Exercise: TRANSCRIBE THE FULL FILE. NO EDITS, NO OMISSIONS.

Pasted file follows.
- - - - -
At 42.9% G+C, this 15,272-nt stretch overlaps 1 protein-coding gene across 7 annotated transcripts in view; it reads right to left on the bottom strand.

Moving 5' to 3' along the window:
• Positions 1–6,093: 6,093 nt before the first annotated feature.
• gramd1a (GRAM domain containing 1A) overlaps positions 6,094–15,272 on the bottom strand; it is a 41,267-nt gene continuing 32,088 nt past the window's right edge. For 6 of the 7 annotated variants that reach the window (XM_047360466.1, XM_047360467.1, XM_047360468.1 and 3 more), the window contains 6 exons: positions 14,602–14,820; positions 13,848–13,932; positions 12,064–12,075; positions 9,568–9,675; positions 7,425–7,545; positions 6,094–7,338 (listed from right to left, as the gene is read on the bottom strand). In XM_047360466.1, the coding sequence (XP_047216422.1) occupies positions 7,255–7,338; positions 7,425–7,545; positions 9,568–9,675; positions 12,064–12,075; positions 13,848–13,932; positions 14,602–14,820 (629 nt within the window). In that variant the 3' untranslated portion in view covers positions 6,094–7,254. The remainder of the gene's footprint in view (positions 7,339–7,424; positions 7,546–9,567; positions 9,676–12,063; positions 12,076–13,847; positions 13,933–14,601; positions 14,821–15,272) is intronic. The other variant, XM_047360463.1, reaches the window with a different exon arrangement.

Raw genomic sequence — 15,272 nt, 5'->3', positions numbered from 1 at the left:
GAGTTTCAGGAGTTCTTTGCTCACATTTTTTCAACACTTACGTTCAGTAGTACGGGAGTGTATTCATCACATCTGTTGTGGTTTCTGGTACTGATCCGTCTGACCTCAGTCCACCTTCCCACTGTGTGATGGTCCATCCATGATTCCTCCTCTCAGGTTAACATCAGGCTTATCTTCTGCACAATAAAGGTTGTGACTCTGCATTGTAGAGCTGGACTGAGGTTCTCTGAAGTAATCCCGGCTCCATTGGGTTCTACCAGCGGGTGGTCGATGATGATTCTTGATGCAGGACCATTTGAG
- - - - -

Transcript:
At 42.9% G+C, this 15,272-nt stretch overlaps 1 protein-coding gene across 7 annotated transcripts in view; it reads right to left on the bottom strand.

Moving 5' to 3' along the window:
• Positions 1–6,093: 6,093 nt before the first annotated feature.
• gramd1a (GRAM domain containing 1A) overlaps positions 6,094–15,272 on the bottom strand; it is a 41,267-nt gene continuing 32,088 nt past the window's right edge. For 6 of the 7 annotated variants that reach the window (XM_047360466.1, XM_047360467.1, XM_047360468.1 and 3 more), the window contains 6 exons: positions 14,602–14,820; positions 13,848–13,932; positions 12,064–12,075; positions 9,568–9,675; positions 7,425–7,545; positions 6,094–7,338 (listed from right to left, as the gene is read on the bottom strand). In XM_047360466.1, the coding sequence (XP_047216422.1) occupies positions 7,255–7,338; positions 7,425–7,545; positions 9,568–9,675; positions 12,064–12,075; positions 13,848–13,932; positions 14,602–14,820 (629 nt within the window). In that variant the 3' untranslated portion in view covers positions 6,094–7,254. The remainder of the gene's footprint in view (positions 7,339–7,424; positions 7,546–9,567; positions 9,676–12,063; positions 12,076–13,847; positions 13,933–14,601; positions 14,821–15,272) is intronic. The other variant, XM_047360463.1, reaches the window with a different exon arrangement.

Raw genomic sequence — 15,272 nt, 5'->3', positions numbered from 1 at the left:
GAGTTTCAGGAGTTCTTTGCTCACATTTTTTCAACACTTACGTTCAGTAGTACGGGAGTGTATTCATCACATCTGTTGTGGTTTCTGGTACTGATCCGTCTGACCTCAGTCCACCTTCCCACTGTGTGATGGTCCATCCATGATTCCTCCTCTCAGGTTAACATCAGGCTTATCTTCTGCACAATAAAGGTTGTGACTCTGCATTGTAGAGCTGGACTGAGGTTCTCTGAAGTAATCCCGGCTCCATTGGGTTCTACCAGCGGGTGGTCGATGATGATTCTTGATGCAGGACCATTTGAG